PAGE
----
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Choosing an adblocker that best fits your preferences

Choosing an adblocker that best fits your preferences

Reviewing adblockers for your browser

It may be a pop-up that blocks you from accessing a website. Or perhaps that video that starts playing on a volume your deaf neighbour can hear. At some point, online advertisements become too intrusive to deal with. This week I review some of the most popular adblockers to help you choose the one that fits your preferences for advertisements.

Don't want the background? Skip straight to adblocker review

Last week I discussed the upcoming Google Chrome native adblocker, which will block intrusive advertisements. That prompted questions on what adblocker you’d want to use. I chose not to investigate options like Firefox’ private browsing and the upcoming Chrome adblocker, as the focus lies on adblockers that add something on top of your regular browser experience.

Picking an adblocker has a lot to do with your view on advertisements. The more radical you are in your opinions, the more you will lean towards a heavy-duty adblocker. But even if you hate advertisements, you must recognise that they are what allows you to get almost everything for free on the internet. That’s why, before we dive into the adblockers proper, I want to briefly discuss their origin story.

How adblockers came to be

Hosting and publishing a website costs time, effort and money. To get a return on this investment, many websites have started offering space on their pages for advertisements. This may be to make a profit or simply to break even. In exchange for showing you advertisements they can bring you free information and services over the internet.

Alternative revenue models exist, but these only work in specific cases. Unless you’re a constant value-adding resource, you can’t expect people to donate or subscribe to your service. Not every website is a Wikipedia or New York Times (to name a few). We must recognise the fact that many people want things for free, especially from a website they may only visit once.

"The future of advertising is the Internet." Bill Gates, Microsoft chairman, 2005

Somewhere along the line, the advertisement model has become a bit unbalanced. We have developed a syndrome called banner blindness, which means that users consciously or subconsciously ignore banner-shaped items. Couple that with the essentially limitless real estate on the internet and it became hard to stand out with your ad.

In response, websites started coming up with new methods of advertising. While more expensive, these advertisements were something people couldn’t circumvent. You could get a pop-up window (yes, window), which you would have to manually close. A few years later, browsers all had the functionality built-in to block these windows and the war for your attention had truly begun.

Advertisers started using more ingenious and intrusive ways to get your attention. Some websites blocked the page you visited and made you wait to continue. Popups started working within the window you were visiting, rather than going to a new window. Animations, bright colours, videos with the sound turned on automatically, you can have it all.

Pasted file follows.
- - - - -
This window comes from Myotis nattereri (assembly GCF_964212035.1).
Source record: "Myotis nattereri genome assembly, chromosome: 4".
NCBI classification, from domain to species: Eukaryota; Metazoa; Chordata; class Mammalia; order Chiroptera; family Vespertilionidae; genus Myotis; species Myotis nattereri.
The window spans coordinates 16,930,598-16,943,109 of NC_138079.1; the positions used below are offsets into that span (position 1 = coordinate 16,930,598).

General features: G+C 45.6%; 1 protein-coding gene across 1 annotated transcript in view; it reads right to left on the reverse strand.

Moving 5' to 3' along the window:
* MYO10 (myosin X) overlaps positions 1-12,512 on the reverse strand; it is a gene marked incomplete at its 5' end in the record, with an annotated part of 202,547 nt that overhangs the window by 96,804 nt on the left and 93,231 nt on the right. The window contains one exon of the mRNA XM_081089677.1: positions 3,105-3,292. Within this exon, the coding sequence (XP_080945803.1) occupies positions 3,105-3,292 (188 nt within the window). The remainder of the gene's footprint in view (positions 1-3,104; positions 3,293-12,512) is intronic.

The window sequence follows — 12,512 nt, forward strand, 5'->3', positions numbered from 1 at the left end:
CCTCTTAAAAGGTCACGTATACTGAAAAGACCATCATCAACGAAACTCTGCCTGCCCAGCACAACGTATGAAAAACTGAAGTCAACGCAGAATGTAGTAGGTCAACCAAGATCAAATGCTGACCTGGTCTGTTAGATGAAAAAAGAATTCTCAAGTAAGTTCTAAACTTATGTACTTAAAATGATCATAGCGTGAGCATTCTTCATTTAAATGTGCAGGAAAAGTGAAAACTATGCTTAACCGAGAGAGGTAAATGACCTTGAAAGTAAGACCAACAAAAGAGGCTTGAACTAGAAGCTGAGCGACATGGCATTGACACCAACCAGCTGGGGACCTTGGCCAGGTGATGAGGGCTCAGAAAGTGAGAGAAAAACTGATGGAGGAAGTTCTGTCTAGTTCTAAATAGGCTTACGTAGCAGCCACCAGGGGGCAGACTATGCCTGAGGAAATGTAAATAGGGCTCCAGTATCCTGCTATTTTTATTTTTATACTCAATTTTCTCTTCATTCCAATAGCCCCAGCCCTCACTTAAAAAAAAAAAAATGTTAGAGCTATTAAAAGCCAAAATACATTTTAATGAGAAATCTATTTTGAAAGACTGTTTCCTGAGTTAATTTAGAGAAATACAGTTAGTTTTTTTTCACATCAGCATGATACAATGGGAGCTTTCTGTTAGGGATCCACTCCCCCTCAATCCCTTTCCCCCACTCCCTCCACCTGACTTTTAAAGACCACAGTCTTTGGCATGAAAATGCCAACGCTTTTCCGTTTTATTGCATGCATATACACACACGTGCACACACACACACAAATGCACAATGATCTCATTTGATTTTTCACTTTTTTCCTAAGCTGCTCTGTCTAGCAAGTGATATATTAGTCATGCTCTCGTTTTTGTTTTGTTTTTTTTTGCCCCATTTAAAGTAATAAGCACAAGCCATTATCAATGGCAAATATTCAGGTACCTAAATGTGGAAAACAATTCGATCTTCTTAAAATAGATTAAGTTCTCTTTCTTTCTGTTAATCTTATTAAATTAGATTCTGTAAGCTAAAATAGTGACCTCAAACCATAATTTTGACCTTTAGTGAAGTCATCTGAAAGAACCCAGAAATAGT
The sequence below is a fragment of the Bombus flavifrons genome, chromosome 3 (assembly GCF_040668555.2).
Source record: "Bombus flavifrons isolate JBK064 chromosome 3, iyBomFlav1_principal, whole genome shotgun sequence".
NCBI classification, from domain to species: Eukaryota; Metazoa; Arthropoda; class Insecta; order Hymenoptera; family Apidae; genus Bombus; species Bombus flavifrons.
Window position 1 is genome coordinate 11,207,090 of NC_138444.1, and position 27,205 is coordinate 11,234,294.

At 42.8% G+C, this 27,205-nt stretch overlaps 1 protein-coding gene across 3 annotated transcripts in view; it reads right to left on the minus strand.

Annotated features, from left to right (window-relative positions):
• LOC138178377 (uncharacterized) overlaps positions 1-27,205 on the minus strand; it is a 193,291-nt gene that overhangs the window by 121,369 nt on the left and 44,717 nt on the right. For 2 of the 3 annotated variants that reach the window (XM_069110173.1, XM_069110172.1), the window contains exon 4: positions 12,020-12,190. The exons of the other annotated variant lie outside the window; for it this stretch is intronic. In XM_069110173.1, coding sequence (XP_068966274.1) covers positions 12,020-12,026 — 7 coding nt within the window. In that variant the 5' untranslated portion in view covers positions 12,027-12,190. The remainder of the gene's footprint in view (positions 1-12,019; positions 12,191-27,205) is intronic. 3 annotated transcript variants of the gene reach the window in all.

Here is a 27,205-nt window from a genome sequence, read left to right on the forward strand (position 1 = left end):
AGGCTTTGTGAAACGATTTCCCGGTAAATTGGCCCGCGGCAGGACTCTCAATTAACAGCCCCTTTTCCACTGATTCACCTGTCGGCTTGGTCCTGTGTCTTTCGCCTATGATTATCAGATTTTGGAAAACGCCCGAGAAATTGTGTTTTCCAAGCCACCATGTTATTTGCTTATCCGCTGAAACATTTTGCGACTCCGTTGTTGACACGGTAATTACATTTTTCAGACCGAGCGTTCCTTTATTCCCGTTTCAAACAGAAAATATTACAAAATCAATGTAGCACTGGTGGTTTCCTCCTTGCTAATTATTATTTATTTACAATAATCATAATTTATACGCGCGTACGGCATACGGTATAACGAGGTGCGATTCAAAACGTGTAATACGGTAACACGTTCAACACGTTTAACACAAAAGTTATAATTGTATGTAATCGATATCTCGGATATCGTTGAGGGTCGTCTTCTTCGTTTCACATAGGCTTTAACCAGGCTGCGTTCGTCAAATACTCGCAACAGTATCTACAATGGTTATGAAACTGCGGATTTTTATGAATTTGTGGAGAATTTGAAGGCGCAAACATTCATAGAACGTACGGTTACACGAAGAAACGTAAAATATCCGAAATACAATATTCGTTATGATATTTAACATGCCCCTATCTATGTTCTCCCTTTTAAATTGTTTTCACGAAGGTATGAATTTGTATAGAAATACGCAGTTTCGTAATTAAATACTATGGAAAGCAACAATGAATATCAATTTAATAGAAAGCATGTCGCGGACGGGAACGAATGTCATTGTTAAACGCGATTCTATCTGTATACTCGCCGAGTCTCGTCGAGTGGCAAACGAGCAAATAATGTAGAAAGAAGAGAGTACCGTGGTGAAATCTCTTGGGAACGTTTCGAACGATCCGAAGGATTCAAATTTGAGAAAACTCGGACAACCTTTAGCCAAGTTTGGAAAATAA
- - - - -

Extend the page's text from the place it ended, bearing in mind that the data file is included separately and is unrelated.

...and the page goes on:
Growth of adblocker users. Source: Wikipedia Commons

Growth of adblocker users. Source: Wikipedia Commons

A lot of people started to get annoyed enough to look for alternatives. Adblockers grew from a niche product to a very large and ever-increasing audience. Estimates vary from 10% in 2016, 20% in 2017 and an estimated growth to 30% of users in 2018. These differences are because the size of the adblocking population is unknown and varies widely based on the type of audience and country of origin.

Behind the scenes, adblocking may be really hurting the free availability of online content. In 2010, ARS Technica found that many people don’t realise this. By blocking advertisements, you knowingly take away from their main (and sometimes only) source of income. You can of course whitelist sites you want to support, but that should make you question why you block ads in the first place. Are those advertisements suddenly okay if you like the site or are you being unfair towards the rest of the internet? I won’t lecture you for what you choose to do, but it’s something that needs to be considered.

Reasons to block advertisements

That said, there are plenty of legitimate reasons to want to block advertisements. Whatever the reason, there is an adblocker that follows your principles. To review the adblockers on their functionality, I created some profiles of potential adblockers. In the review, I will couple these profiles to the adblockers I review. That way you can choose an option that fits best with your personal preferences.

1. Intrusivist: You don’t want intrusive ads, but don’t mind regular ones. In my last article I mentioned that a lot of advertisers understand that they have gone too far with their ads. Even big parties such as Google and Facebook have joined the Coalition for Better Ads, which wants to get rid of some of the worst forms of advertisements. You’re with the industry on this one: you shouldn’t have to suffer when you visit websites. It pisses you off. You don’t mind seeing some advertisements, because websites need to make their money somehow. Advertisements just shouldn’t distract you too much.

2. Adhater: You don’t want any advertisements If you believe that all ads should die a miserable death, you’re in the right place in this category. You may believe that the whole advertisement industry is bad or maybe you just really dislike ads. Whatever the reason, you want to see very few advertisements, and that’s only because sometimes one slips through the cracks.

Trackers are a valid reason to avoid ads.

Trackers are a valid reason to avoid ads.